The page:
Each year the government somewhere or another, proposes hundreds of new rules and untold thousands of people comment. Writing effective comments is an art form it pays to get good at. Steptoe & Johnson law firm partner Matt Kulkin. shared some advice on Federal Drive with Tom Temin.
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Tom Temin: Mr. Kulkin Good to have you on.
Matt Kulkin: Hi, thank you for having me.
Tom Temin: So you’ve written a little guide for people to make effective comments, why now?
Matt Kulkin: Well, really two reasons. First, the federal government is unveiling a revamped version of Regulations.gov. And that’s the portal through which the public can submit comments on proposed rulemakings. But also, I recently returned to private practice after several years stint at a financial regulatory agency. And I was struck by the different approaches that commenters took on our proposals, and some of them were more effective than others. And so we thought it would be timely to share some of those tips with interested parties.
Tom Temin: You were at the Commodity Futures Trading Commission?
Matt Kulkin: That’s correct.
Tom Temin: Yeah so that’s not what one that pumps out dozens of new rules a year or does it?
Matt Kulkin: Well, for a relatively small agency with about 700 employees, particularly post financial crisis and the adoption of the Dodd-Frank Act, it’s a mighty little agency that does a fair amount of work.
Tom Temin: Got it. All right and so what were some of the things people commonly did that were ineffective in commenting on a proposed rule that you saw?
Matt Kulkin: Well, when I would meet with my staff and we would debrief on the feedback we received, a lot of times we would get letters that were quite lengthy, but when you tried to distill the points into a summary or concrete recommendations, it was hard to distinguish from the generalities that were provided about the impact to a market structure or the way it might affect certain businesses. But it really wouldn’t delve into the specific details other than to say something was was either good or bad, and it makes it hard as a regulator to take that response and turn it into something specific. So when I work with clients now, we encourage them to pick specific components of the actual proposed rule text. And if there’s something they support, it’s important to say that. And if there’s a provision that they don’t like, it’s important to say that but also to provide the rationale for why as well as the solution to the problems.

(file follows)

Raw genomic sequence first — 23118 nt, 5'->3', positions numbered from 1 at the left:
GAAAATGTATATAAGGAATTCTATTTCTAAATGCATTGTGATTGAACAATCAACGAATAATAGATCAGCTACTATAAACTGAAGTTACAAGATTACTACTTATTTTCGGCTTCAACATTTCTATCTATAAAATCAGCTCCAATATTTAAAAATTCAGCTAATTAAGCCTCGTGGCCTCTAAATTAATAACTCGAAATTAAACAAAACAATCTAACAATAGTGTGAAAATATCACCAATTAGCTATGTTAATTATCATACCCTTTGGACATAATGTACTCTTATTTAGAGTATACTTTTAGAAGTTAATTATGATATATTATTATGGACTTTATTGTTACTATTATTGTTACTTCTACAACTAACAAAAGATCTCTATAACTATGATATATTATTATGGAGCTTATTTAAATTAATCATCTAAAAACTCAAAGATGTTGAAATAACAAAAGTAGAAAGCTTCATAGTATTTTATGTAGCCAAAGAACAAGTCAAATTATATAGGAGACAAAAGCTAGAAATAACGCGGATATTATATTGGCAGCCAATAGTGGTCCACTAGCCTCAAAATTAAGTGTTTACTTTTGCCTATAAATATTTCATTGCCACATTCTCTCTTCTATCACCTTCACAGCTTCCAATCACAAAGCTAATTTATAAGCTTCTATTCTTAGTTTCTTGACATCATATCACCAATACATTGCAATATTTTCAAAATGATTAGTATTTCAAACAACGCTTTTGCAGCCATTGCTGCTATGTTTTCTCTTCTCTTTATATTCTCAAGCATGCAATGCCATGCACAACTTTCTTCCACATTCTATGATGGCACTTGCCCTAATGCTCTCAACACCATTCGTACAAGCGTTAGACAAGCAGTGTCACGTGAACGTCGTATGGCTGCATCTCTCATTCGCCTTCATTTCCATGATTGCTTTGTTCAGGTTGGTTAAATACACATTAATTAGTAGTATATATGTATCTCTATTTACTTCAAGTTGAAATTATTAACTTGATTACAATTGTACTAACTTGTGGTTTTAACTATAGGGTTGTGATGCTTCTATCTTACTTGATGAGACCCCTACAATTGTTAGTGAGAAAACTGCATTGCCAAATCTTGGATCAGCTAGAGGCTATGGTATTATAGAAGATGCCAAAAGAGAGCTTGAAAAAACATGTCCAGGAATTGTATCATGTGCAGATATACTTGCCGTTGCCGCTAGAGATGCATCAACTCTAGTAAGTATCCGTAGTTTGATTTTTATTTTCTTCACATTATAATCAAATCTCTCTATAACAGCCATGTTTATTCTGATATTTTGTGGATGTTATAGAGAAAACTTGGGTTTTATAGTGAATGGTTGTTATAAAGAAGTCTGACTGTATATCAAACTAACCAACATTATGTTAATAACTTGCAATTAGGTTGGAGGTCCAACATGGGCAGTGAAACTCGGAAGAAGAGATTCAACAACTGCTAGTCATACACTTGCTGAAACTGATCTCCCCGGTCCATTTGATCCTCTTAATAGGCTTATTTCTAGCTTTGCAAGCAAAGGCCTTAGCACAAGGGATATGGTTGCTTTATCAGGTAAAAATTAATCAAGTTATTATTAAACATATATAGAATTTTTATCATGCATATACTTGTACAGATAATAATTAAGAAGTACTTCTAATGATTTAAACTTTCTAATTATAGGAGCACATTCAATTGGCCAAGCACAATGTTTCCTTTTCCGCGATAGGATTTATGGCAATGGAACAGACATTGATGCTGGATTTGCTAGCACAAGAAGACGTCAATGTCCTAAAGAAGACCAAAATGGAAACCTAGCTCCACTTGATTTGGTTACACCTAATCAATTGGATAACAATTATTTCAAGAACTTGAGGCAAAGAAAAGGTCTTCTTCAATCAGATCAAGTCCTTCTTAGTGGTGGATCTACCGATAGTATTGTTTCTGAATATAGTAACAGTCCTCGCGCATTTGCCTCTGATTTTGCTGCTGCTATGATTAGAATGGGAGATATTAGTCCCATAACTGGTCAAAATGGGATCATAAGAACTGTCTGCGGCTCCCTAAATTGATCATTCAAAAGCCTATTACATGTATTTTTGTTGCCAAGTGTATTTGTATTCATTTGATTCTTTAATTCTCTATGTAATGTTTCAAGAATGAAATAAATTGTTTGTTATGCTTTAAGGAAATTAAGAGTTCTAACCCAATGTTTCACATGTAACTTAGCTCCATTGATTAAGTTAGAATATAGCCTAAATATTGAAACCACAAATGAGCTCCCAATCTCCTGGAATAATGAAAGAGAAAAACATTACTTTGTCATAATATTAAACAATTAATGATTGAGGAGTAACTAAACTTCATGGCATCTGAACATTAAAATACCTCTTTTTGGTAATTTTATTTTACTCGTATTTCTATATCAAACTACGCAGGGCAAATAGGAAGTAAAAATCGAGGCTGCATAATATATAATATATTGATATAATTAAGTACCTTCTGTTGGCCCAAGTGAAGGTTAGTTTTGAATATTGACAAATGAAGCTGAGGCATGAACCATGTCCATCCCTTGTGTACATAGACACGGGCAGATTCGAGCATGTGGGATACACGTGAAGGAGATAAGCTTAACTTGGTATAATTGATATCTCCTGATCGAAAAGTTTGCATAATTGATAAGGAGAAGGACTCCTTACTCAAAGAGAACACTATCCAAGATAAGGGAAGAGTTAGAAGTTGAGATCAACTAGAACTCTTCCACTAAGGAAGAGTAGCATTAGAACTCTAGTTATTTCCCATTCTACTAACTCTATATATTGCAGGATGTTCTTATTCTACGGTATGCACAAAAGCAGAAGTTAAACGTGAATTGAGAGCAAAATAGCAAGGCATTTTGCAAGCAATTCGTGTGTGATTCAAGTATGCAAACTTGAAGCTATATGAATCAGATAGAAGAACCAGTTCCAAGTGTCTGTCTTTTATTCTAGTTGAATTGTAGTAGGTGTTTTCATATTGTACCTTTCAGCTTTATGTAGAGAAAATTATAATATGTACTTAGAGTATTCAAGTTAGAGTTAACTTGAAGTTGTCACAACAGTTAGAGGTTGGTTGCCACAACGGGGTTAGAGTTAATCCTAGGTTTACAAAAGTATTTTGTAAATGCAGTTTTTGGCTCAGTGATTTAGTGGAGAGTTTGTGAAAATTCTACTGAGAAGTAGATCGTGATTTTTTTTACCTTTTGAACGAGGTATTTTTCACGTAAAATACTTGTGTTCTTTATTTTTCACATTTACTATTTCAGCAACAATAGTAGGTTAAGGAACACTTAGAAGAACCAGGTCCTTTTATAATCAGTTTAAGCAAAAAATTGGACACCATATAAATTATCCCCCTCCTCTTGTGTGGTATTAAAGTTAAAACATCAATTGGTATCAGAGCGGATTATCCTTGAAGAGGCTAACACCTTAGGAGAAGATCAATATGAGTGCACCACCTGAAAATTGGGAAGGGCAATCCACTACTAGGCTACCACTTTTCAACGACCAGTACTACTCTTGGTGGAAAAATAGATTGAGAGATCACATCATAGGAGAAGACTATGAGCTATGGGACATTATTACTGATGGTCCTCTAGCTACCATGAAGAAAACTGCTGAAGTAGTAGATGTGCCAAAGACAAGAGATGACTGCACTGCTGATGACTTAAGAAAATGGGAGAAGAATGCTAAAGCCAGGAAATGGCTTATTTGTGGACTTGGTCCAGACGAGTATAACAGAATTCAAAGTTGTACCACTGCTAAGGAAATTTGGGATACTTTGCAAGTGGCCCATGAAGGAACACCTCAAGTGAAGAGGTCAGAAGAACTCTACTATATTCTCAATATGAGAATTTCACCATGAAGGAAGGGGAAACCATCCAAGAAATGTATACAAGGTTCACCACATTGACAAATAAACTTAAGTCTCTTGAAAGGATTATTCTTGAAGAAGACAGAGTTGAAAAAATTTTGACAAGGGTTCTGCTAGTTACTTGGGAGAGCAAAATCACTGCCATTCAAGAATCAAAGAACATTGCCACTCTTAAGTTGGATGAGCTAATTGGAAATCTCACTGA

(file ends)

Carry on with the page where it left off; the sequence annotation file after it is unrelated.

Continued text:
Tom Temin: So for example, if the rule was going to cost my company XYZ dollars, you should state those dollars and say, but my cash flow last year was this much and my profit was this much, therefore it would have this effect on my cash flow and profitability.
Matt Kulkin: Well, yes, that’s right. Cost-benefit analysis is incredibly important. And it’s a component of the notice and comment process that a lot of commenters miss, but simply saying that your revenue or your profit will go down – that might not be a compelling reason for a regulator to take a comment. Because they’re usually looking at the public policy benefit, and they’re less concerned about the commercial effect.
Tom Temin: Got it. So therefore, then the corollary is comment on the public policy effect. If you think it won’t have good effect or any effect on behavior or something related to that policy, you should state why in the most specific terms you can?
Matt Kulkin: That’s right. And to use your example, if it is, in fact going to increase the regulatory costs associated with doing business. If it’s true that those costs will ultimately be passed on to the customer, then you can and should advise the agency that one of the unintended effects of the rule would be to increase costs for your service, which makes it less accessible to your customer.
Tom Temin: Yeah, and I guess if you get to that $100 million level, then you’re into major rulemaking and did you ever find that perhaps making a rule and proposing a rule the agency didn’t intend to get into the major level but then found itself after comments that maybe it was?
Matt Kulkin: Well at the CFTC, I never ran into that specific instance. And I guess I would say that’s in part because of the good counsel I received from our general counsel. And so we worked very closely with them to ensure that our rules were done in compliance with OMB directives, as well as the Administrative Procedure Act.
Tom Temin: All right, any other important pieces of advice that rule making commenters should follow?
Matt Kulkin: Well, I’d say there’s a couple things. One, it’s important to keep the letter focused and not to wax poetic. You have to remember the staff are going to review the letters and sometimes there are thousands of them. And they’re going to try and distill it into a few lines or make it into a chart. So the easier it is to lift something from your letter, the more effective it will be. I’d also something that happens more often than you think. The Federal Register will give a deadline for comments submissions, it’s really important to meet that deadline. It’s usually 30 to 90 days. You’d be surprised how often letters come in on the 31st or the 91st day.